• Cotton naturally tries to hold together and “stick to itself”. This quality is actually quite helpful when you’re sewing patches together.
  • It’s affordable. Quilting cotton is a relatively inexpensive fabric, which makes it a great choice for quilters on a budget.
  • It is durable fabric that can withstand the wear and tear of everyday use.
Novelty quilting cotton in a fabric store

Quilting Cotton weight

The weight of quilting cotton can vary depending on the specific fabric. Generally, it is a medium weight fabric that is easy to work with and has a simple weave style with slightly stiff drape and a lot of body. 

Some heavier quilting cotton fabrics can weigh around 6 ounces, while lighter ones can weigh around 4 to 5 ounces. 

To determine the weight of the quilting fabric you are considering purchasing, you can check the fabric’s label (in a fabric store) or description (for online purchases). 

The weight of the fabric is often listed in ounces per square yard (oz/yd²) or grams per square meter (g/m²). For example, a fabric labeled as “4 oz/yd²” or “135 g/m²” is a lightweight quilting cotton, while a fabric labeled as “6 oz/yd²” or “203 g/m²” is a heavier quilting cotton. 

When I was buying quilting cotton fabric from Spoonflower brand, I noticed that they provide information about the weight of the fabric. This can be really helpful when choosing a fabric for a project because it gives you an idea of how thick or thin the fabric is. At Spoonflower, they list the weight of each fabric, which makes it easy to compare different options.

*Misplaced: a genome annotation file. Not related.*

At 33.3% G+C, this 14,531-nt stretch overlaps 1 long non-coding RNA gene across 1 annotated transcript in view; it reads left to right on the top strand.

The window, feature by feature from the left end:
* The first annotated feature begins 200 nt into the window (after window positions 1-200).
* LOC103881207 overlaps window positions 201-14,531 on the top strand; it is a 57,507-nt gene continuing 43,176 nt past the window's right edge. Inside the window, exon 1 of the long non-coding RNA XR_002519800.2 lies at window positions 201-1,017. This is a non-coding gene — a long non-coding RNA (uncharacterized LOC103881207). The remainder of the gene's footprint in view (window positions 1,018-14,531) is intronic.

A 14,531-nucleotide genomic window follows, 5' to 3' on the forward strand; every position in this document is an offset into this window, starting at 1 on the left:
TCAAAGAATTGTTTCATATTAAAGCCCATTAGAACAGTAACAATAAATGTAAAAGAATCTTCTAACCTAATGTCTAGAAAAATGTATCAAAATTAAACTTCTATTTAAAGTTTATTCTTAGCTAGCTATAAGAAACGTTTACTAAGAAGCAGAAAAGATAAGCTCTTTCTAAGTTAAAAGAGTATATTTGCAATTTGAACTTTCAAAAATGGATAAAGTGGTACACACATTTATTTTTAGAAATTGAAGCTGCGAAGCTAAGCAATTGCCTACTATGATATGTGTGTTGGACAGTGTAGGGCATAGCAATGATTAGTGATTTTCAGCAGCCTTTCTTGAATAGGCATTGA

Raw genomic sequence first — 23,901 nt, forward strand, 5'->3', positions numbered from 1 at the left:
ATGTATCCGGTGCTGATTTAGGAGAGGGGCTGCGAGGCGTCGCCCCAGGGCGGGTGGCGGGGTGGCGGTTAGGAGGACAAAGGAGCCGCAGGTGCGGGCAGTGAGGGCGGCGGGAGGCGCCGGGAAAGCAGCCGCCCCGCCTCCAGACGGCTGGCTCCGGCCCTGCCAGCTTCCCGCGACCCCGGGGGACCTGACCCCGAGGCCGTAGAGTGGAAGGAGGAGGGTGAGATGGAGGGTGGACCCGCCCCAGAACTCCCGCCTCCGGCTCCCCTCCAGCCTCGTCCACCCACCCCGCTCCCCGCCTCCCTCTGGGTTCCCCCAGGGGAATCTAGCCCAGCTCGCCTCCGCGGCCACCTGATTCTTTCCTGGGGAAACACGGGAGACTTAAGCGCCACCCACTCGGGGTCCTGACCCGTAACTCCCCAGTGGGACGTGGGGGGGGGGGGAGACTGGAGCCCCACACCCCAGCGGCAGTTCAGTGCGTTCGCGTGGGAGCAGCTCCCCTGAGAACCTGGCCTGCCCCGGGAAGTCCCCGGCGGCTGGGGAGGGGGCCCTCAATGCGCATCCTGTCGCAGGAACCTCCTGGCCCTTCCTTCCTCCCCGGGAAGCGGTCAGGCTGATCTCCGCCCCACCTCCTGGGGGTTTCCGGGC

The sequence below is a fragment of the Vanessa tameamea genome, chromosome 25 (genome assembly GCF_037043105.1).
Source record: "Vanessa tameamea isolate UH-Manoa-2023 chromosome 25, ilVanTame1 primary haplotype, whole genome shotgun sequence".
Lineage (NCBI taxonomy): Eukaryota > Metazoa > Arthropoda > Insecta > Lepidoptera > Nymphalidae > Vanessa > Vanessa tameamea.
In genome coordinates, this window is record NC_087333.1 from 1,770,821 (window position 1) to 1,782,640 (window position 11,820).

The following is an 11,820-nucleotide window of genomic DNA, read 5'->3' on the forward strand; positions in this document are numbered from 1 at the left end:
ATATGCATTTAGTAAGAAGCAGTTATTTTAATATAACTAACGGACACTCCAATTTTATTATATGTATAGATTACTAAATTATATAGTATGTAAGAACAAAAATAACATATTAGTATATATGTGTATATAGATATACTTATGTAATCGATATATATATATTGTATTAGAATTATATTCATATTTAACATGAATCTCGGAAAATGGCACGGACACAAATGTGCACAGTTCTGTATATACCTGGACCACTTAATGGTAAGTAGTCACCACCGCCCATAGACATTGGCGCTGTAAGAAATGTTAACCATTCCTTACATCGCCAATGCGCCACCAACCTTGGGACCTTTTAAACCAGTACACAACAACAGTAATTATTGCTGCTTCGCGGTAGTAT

Screenshot of a description of Spoonflower quilting cotton fabric

If the weight of the fabric is not listed, you can estimate its weight by holding it in your hand and feeling its thickness and density. A heavier quilting cotton will feel thicker and denser, while a lighter quilting cotton will feel thinner and more lightweight. 

A heavier fabric may be better suited for a quilt that will be used frequently, while a lighter fabric may be better for a quilt that will be used less often (for example, a wall hanging) or for a different type of DIY project altogether.

The weight of quilting cotton depends on the fabric’s thread count. The higher the thread count, the heavier the fabric will be.

What Is Quilting Cotton’s Thread Count?

The thread count of quilting cotton varies depending on the specific fabric. Generally, quilting cotton has a thread count of around 68 x 68 threads per square inch. This is higher than the thread count of many other fabrics, which makes it a good choice for quilting projects. 

Fabrics with lower thread counts, such as those around 50 or 60 per square inch, might be too lightweight for quilts. These fabrics tend to unravel, shrink more, be less durable, and even may allow batting to come through the weave in the finished quilt. 

To determine the thread count of a quilting fabric, you can check the fabric’s label or product description (if you buy online). However, the thread count is not often listed. 

The thread count of quilting cotton varies depending on the specific fabric.

If the thread count is not listed, you can estimate it by holding the fabric up to the light and examining the weave. A higher thread count fabric will have a tighter weave and a smoother surface, while a lower thread count fabric will have a looser weave and a slightly rougher surface.

I found out that the highest thread count for quilting cotton is around 200 threads per inch